Over Wintering Irises

I have a question for anyone who is an expert on Irises, or just someone with a really good knowledge of them. Is it possible to over winter common irises out of the ground all winter in zone 6? My nieghbor has dug her's up waiting on instulation of a pond, is it safe to over winter them out of the ground and inside a non-building?
Thanks for any help,
Sue D.
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snipped-for-privacy@peoplepc.com (Sue D) expounded:

They'd be much better off in the ground, isn't there somewhere you can just heel them in for the time being?
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Ann, Gardening in zone 6a
Just south of Boston, MA
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Irises are pretty tough guys. I have tossed bits of rhizome up as I'm working on beds and had them root wherever they landed. Many people have had the experience of throwing iris rhizomes in their compost piles and finding them with new leaves the next spring. Basically, the rhizomes should be touching the dirt somewhere - that is all they really need. They don't like wet spots however, so don't throw them in the part of your yard that turns into a lake with every rainstorm.......

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On Mon, 6 Dec 2004 00:06:45 -0800, "gregpresley"

All depends on what type iris your talking about if it likes wet feet or not. All of my Iris have been planted for years with 6 inches of water or more above their crowns..........they love wet feet and being submerged. They are Louisiana variety........As far as I can tell all varieties of Iris with the exception of Bearded types like wetfeet......and its this reason they are so popular in bog and water gardens. Visit my website: http://www.frugalmachinist.com Opinions expressed are those of my wife, I had no input whatsoever. Remove "nospam" from email addy.
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The best thing she can do is to put them in Pots for the winter, this should keep them alive and growing. Then once they are ready to be planted put them in a new bed. This is IF they are the Tall Beaded Iris, if they are L.A. Iris then they should be taken inside and placed in something like a bucket of water and placed where they get a bit of light from a window.
Being zone 6 I would think they are TBI's, in that case as said above, pot them up and place them outside then.
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I seriously doubt they'll make it if they're just potted up, they'll freeze solidly, thaw, etc. over and over and rot by the spring. Much better off to put them in the ground somewhere, not where they'll ultimately be, even in a shady corner, and then properly plant them in the spring.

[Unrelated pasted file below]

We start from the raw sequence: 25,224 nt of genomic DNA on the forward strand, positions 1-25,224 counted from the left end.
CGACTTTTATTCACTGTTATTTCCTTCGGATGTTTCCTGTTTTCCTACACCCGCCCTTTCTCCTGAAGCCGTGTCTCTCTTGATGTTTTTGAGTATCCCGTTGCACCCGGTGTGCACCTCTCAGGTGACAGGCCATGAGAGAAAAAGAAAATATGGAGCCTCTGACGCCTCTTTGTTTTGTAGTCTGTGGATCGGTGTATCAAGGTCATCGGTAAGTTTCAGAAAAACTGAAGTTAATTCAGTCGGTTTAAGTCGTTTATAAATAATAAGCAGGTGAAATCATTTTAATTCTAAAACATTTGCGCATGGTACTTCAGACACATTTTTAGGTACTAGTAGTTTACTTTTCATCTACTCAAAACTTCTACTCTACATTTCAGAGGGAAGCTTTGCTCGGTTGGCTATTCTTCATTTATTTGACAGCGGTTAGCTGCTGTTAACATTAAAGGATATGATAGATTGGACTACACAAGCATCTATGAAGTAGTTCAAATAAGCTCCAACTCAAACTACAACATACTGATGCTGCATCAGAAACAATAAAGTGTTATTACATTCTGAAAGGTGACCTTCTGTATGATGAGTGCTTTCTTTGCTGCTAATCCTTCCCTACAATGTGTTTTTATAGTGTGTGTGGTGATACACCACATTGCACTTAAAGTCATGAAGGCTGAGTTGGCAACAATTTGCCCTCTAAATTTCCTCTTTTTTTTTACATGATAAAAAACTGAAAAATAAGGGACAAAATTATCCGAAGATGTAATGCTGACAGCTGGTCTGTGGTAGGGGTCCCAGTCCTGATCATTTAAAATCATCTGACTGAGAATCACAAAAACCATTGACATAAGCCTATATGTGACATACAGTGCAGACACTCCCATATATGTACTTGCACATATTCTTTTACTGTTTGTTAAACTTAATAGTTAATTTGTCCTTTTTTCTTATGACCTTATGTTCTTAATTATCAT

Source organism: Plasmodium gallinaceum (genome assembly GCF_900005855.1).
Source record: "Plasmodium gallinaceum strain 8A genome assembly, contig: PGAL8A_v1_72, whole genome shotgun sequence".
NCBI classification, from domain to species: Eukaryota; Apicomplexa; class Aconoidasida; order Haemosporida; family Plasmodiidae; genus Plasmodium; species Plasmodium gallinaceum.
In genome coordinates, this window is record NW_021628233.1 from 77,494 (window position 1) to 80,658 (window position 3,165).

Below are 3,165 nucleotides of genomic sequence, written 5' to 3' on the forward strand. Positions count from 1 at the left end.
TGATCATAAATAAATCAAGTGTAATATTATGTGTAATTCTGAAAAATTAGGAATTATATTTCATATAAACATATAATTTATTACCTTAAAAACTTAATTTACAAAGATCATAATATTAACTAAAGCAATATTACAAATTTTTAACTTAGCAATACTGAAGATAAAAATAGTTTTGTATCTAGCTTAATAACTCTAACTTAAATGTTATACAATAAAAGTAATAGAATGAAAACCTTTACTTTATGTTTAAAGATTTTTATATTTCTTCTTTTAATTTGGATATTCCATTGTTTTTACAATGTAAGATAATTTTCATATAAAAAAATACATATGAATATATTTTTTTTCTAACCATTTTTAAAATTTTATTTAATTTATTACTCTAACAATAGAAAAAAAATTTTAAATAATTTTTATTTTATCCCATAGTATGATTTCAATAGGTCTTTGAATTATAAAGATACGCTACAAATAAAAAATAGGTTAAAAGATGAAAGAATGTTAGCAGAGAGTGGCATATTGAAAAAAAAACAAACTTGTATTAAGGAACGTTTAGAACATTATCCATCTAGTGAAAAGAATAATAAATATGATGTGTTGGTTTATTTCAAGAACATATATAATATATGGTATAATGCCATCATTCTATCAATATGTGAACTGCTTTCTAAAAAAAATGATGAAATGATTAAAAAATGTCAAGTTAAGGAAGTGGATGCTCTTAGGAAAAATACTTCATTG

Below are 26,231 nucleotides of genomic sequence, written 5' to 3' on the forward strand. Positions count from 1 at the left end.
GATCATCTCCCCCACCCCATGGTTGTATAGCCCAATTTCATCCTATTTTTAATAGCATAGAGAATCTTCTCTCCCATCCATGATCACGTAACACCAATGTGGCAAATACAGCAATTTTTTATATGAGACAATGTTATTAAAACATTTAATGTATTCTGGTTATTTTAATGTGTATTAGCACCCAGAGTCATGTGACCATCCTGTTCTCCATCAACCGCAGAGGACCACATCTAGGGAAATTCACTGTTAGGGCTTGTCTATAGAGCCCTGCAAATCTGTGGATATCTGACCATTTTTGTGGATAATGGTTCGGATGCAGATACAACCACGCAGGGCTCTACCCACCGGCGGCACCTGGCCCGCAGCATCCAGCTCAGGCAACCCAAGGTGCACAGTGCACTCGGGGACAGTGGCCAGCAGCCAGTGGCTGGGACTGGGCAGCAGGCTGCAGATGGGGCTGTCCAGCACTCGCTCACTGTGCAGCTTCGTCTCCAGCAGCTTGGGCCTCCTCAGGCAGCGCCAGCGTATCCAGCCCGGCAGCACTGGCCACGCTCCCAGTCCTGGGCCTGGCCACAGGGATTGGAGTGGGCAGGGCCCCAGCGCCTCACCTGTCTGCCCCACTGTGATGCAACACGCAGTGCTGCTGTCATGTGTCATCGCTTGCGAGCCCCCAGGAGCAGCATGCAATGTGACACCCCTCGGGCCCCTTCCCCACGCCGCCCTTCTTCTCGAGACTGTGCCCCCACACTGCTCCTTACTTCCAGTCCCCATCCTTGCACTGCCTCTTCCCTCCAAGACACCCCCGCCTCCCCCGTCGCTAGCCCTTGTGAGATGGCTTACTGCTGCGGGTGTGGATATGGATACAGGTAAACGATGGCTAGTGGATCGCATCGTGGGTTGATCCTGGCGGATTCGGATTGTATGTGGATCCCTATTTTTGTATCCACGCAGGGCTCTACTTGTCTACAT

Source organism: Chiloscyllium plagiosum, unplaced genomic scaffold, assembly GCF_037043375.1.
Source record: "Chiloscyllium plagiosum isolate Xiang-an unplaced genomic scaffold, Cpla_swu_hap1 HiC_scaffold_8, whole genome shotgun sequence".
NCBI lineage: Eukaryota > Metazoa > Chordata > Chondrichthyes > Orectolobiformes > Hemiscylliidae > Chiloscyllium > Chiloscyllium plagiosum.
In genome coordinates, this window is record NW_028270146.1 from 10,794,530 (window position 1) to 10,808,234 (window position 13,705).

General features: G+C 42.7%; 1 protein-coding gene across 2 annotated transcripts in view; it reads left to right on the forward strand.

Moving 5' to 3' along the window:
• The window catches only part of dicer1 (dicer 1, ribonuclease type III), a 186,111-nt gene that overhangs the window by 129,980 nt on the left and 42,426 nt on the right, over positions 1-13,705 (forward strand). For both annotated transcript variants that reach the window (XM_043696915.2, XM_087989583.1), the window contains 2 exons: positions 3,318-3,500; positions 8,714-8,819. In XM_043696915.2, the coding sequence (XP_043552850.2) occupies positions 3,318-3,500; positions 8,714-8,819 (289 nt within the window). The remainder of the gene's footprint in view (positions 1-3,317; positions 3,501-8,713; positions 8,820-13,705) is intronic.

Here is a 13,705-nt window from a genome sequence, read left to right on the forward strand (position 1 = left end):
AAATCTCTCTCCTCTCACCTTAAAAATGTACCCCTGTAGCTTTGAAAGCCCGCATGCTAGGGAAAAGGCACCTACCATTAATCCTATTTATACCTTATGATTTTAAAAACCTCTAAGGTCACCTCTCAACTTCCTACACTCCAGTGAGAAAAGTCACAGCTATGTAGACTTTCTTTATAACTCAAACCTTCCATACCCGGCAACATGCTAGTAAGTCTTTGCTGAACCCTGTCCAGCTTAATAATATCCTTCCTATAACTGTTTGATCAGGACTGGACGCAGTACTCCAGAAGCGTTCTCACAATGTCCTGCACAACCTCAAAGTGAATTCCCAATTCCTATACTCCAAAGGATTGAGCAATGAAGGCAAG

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Ann, Gardening in zone 6a
Just south of Boston, MA
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And they can rot just as easy anywhere else. When I had to move all 300+ iris from one area to another I had to pot a lot of them up for the winter and then I put the pot 1/2 the way into the ground. Not only did I lose very few ( about 5 or 6 ) they still bloomed the next spring.
Many of the Iris growers I've chatted with will pot up new iris plants for their first winter and plant them only after the spring bloom time is past. And these are ones that sell iris too.
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Where are these iris growers? Near you? You were discussing a person who is in zone 6, which is where I am. My experience (rather extensive, I might add) gardening for over 30 years in zone 6 tells me that you shouldn't pot up anything and leave it on top of the ground for the winter, without protection. Yes, you can pot them up and heel them *in* the ground, but you absolutely can't leave them exposed on top of the ground. You will have dead plants in the spring, or plants so damaged they never florish again.
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Ann, Gardening in zone 6a
Just south of Boston, MA
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Well, some are down south in NM and Tx, One hobby grower is up in Canada, some are in the north midwest, heck they are all over the place, even one or two out here in Calif.
We have a chat every friday night on a MIRC server.
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